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Strengthen Software Claims Against Alice Challenges through Coined Terms and Depicting Technical Advantages in Figures

The Federal Circuit recently provided strategic guidance for defending software claims against Alice challenges that claims recite ineligible patent subject matter under 35 U.S.C. § 101. In Mentone Solutions LLC v. Digi International Inc., the Federal Circuit reversed the District Court’s dismissal based on the lower court’s ruling that the representative patent claim was only directed to an ineligible abstract idea without an inventive concept. Here, the defendant had argued that claim 5 of U.S. Patent No. 6,952,413 was directed towards allocating data channels using shifted uplink status flags in cellular mobile stations, and therefore was ineligible. On appeal, the Federal Circuit reversed, finding the claim not directed to an abstract idea, because it was directed to improving the functionality of a computer.

Guidance Based on the CAFC Decision

The Mentone decision, while non-precedential, provides further insight into how to overcome § 101 challenges, such as using coined terms by the inventor in the claim language, depicting the technical deficiencies of the existing art and technical advantages of the invention in the figures, and reciting specific claim language that captures the technical advantages of the specific technical problem. Once the patent application’s specification has been drafted and submitted, long before litigation commences, these strategies can no longer be implemented. Practitioners should therefore be mindful while drafting the specification to address these areas that may build in natural Alice immunity, thereby enhancing the value of the patent assets.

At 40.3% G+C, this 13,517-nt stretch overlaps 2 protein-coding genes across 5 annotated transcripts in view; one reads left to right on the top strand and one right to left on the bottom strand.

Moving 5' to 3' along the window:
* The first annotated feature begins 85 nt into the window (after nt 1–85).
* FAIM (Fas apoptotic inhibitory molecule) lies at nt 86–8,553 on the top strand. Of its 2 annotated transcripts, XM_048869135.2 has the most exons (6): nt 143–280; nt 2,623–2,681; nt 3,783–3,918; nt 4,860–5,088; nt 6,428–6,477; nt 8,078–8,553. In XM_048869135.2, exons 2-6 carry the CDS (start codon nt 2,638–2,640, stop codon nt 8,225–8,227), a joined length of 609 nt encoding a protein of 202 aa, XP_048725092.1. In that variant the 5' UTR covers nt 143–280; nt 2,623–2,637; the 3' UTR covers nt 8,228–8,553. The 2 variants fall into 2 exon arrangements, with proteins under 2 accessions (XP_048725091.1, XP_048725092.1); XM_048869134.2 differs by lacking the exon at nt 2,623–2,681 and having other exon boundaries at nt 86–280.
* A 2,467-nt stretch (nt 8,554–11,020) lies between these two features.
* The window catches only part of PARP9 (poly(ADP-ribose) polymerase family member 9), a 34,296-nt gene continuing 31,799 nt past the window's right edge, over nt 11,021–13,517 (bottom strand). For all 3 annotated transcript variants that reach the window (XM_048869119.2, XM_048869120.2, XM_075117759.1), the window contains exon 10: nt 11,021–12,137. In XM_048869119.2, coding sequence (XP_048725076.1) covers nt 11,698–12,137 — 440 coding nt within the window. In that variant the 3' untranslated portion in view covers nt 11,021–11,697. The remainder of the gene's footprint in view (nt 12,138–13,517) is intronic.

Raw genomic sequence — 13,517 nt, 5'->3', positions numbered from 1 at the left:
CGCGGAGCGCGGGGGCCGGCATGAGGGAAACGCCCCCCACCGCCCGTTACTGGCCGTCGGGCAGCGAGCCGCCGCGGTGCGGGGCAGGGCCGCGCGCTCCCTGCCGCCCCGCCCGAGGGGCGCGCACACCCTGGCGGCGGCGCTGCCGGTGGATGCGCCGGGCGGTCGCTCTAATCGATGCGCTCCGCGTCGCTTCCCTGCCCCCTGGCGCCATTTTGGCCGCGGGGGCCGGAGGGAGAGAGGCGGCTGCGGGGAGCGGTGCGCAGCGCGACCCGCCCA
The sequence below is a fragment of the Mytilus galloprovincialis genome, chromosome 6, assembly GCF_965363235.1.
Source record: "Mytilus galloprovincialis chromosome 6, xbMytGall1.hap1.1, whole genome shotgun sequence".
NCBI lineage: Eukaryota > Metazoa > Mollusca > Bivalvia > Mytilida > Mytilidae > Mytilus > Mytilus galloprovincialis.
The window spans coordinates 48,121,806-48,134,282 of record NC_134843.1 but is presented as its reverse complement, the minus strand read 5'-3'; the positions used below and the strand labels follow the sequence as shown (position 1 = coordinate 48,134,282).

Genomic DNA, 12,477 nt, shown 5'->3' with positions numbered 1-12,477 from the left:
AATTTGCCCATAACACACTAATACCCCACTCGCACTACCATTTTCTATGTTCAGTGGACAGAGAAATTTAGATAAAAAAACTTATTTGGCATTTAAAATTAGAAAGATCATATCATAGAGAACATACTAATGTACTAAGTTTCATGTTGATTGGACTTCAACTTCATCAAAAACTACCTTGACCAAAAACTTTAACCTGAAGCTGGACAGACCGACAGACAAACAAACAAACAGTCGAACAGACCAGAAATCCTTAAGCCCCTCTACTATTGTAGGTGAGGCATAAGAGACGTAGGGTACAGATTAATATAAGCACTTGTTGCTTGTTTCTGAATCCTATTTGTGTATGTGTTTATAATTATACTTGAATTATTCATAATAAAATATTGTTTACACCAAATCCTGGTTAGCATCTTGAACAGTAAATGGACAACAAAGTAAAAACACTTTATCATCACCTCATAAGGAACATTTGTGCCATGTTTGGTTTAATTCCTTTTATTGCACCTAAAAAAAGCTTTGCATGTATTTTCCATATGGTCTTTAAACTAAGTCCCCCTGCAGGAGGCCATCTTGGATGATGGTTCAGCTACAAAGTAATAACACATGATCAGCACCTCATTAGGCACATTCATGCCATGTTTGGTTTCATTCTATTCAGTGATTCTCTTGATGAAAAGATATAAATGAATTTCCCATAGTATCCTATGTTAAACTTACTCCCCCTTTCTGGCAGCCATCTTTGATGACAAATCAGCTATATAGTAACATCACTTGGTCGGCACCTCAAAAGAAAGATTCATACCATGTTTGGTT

The Patent-Eligible Claim of U.S. Patent No. 6,952,413

The claim at issue provided a series of method steps related to allocating resources on packet data channels:

5. A multiple access communication method in a mobile station, comprising the steps of:

receiving an assignment of at least a first PDCH (packet data channel) and a second PDCH;

monitoring an assigned PDCH to detect a[n uplink status flag (“USF”)] USF; and

transmitting on an assigned PDCH corresponding to the USF,

wherein (i) if shifted USF operation is not used then a first assigned PDCH is monitored to detect a USF corresponding to the first assigned PDCH and (ii) if the shifted USF operation is used then a second assigned PDCH is monitored to detect the USF corresponding to the first assigned PDCH and a USF corresponding to the second assigned PDCH.

The claim covers a method for communication in cellular mobile stations. According to the method, the mobile stations can allocate a packet data channel (PDCH) to be used for downlink and uplink operations.  Downlink operations include receiving information from the network and uplink operations include transmitting information to the network.

Uplink status flags can indicate whether a packet data channel is assigned to switch from receiving information from a network (e.g., downlink operations) to transferring information to a network (e.g., uplink operations). But sometimes the assignment for the PDCH to switch cannot be carried out due to the fixed timing relationship and turn-around time required between the downlink signaling and the subsequent uplink operation . This inability to assign a PDCH for uplink operations reduces the availability of uplink operations, thereby reducing the flow of data and flexibility of response to changing conditions.